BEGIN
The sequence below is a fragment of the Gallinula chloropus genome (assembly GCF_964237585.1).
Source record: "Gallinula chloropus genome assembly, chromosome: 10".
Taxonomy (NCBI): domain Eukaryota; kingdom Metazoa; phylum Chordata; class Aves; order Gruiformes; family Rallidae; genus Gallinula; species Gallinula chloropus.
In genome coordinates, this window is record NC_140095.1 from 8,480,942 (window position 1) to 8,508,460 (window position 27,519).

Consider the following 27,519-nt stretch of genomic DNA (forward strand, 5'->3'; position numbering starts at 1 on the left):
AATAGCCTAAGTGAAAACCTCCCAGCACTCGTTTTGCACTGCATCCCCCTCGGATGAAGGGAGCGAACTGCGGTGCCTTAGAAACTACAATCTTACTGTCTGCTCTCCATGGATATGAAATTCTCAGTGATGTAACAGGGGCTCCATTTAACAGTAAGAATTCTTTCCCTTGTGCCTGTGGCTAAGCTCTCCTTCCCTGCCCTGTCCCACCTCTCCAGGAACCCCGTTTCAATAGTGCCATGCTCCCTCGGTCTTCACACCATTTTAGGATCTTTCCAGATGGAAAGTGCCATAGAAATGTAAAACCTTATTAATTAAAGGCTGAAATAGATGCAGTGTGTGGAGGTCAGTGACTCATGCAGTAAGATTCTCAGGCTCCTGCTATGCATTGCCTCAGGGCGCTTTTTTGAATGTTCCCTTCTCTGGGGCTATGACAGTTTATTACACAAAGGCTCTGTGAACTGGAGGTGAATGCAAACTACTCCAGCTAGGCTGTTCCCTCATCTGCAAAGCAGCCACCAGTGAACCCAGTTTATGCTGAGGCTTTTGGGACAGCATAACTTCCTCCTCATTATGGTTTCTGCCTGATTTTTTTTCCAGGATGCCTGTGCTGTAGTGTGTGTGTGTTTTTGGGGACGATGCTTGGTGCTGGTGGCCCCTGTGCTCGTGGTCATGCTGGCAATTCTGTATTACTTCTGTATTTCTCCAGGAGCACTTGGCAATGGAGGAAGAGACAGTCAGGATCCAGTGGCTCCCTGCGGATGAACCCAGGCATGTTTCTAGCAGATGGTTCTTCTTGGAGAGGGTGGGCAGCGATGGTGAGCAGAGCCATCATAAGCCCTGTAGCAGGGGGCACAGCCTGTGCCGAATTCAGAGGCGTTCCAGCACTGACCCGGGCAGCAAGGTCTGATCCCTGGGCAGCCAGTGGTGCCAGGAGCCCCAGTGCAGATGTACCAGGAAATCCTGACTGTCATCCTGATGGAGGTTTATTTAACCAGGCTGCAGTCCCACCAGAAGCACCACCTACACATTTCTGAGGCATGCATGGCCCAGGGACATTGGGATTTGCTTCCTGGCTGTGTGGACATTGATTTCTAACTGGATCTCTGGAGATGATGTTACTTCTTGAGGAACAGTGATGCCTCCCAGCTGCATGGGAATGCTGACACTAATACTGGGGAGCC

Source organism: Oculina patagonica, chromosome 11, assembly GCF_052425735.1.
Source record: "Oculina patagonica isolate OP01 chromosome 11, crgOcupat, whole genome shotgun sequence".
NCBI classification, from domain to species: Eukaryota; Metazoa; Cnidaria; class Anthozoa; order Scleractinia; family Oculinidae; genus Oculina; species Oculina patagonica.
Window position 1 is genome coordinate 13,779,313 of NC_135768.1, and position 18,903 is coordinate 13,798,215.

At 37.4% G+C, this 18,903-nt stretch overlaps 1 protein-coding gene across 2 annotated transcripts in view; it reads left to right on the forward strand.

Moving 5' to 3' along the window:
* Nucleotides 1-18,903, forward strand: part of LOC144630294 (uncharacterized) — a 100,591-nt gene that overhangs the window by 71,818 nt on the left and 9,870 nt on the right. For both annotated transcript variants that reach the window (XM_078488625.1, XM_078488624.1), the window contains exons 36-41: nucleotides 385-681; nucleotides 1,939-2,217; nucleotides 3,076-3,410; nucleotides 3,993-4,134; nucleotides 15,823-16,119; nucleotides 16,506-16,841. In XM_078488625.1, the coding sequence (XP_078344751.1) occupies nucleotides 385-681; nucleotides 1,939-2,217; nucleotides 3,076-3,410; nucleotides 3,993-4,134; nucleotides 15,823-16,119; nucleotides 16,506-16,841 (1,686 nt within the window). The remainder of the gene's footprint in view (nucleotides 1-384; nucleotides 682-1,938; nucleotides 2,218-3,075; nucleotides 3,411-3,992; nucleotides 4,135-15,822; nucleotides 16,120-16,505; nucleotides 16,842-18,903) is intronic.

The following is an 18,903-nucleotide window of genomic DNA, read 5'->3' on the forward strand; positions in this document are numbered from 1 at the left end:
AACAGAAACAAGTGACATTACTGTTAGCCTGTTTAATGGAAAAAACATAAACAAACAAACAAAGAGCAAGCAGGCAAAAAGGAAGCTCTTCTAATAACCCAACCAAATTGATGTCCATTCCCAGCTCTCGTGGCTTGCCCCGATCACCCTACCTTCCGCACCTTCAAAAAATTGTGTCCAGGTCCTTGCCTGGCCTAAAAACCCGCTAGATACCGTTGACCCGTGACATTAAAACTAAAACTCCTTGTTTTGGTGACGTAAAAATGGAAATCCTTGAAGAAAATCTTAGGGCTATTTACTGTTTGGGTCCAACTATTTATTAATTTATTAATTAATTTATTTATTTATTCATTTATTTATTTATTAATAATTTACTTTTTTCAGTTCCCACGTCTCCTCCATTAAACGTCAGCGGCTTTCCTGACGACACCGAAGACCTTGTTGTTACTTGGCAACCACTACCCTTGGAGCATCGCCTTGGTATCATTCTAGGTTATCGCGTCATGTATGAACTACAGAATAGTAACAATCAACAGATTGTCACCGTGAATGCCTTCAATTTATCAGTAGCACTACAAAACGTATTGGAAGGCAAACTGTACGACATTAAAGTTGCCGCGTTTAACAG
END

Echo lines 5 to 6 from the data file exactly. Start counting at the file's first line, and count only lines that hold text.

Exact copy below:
Consider the following 27,519-nt stretch of genomic DNA (forward strand, 5'->3'; position numbering starts at 1 on the left):
AATAGCCTAAGTGAAAACCTCCCAGCACTCGTTTTGCACTGCATCCCCCTCGGATGAAGGGAGCGAACTGCGGTGCCTTAGAAACTACAATCTTACTGTCTGCTCTCCATGGATATGAAATTCTCAGTGATGTAACAGGGGCTCCATTTAACAGTAAGAATTCTTTCCCTTGTGCCTGTGGCTAAGCTCTCCTTCCCTGCCCTGTCCCACCTCTCCAGGAACCCCGTTTCAATAGTGCCATGCTCCCTCGGTCTTCACACCATTTTAGGATCTTTCCAGATGGAAAGTGCCATAGAAATGTAAAACCTTATTAATTAAAGGCTGAAATAGATGCAGTGTGTGGAGGTCAGTGACTCATGCAGTAAGATTCTCAGGCTCCTGCTATGCATTGCCTCAGGGCGCTTTTTTGAATGTTCCCTTCTCTGGGGCTATGACAGTTTATTACACAAAGGCTCTGTGAACTGGAGGTGAATGCAAACTACTCCAGCTAGGCTGTTCCCTCATCTGCAAAGCAGCCACCAGTGAACCCAGTTTATGCTGAGGCTTTTGGGACAGCATAACTTCCTCCTCATTATGGTTTCTGCCTGATTTTTTTTCCAGGATGCCTGTGCTGTAGTGTGTGTGTGTTTTTGGGGACGATGCTTGGTGCTGGTGGCCCCTGTGCTCGTGGTCATGCTGGCAATTCTGTATTACTTCTGTATTTCTCCAGGAGCACTTGGCAATGGAGGAAGAGACAGTCAGGATCCAGTGGCTCCCTGCGGATGAACCCAGGCATGTTTCTAGCAGATGGTTCTTCTTGGAGAGGGTGGGCAGCGATGGTGAGCAGAGCCATCATAAGCCCTGTAGCAGGGGGCACAGCCTGTGCCGAATTCAGAGGCGTTCCAGCACTGACCCGGGCAGCAAGGTCTGATCCCTGGGCAGCCAGTGGTGCCAGGAGCCCCAGTGCAGATGTACCAGGAAATCCTGACTGTCATCCTGATGGAGGTTTATTTAACCAGGCTGCAGTCCCACCAGAAGCACCACCTACACATTTCTGAGGCATGCATGGCCCAGGGACATTGGGATTTGCTTCCTGGCTGTGTGGACATTGATTTCTAACTGGATCTCTGGAGATGATGTTACTTCTTGAGGAACAGTGATGCCTCCCAGCTGCATGGGAATGCTGACACTAATACTGGGGAGCC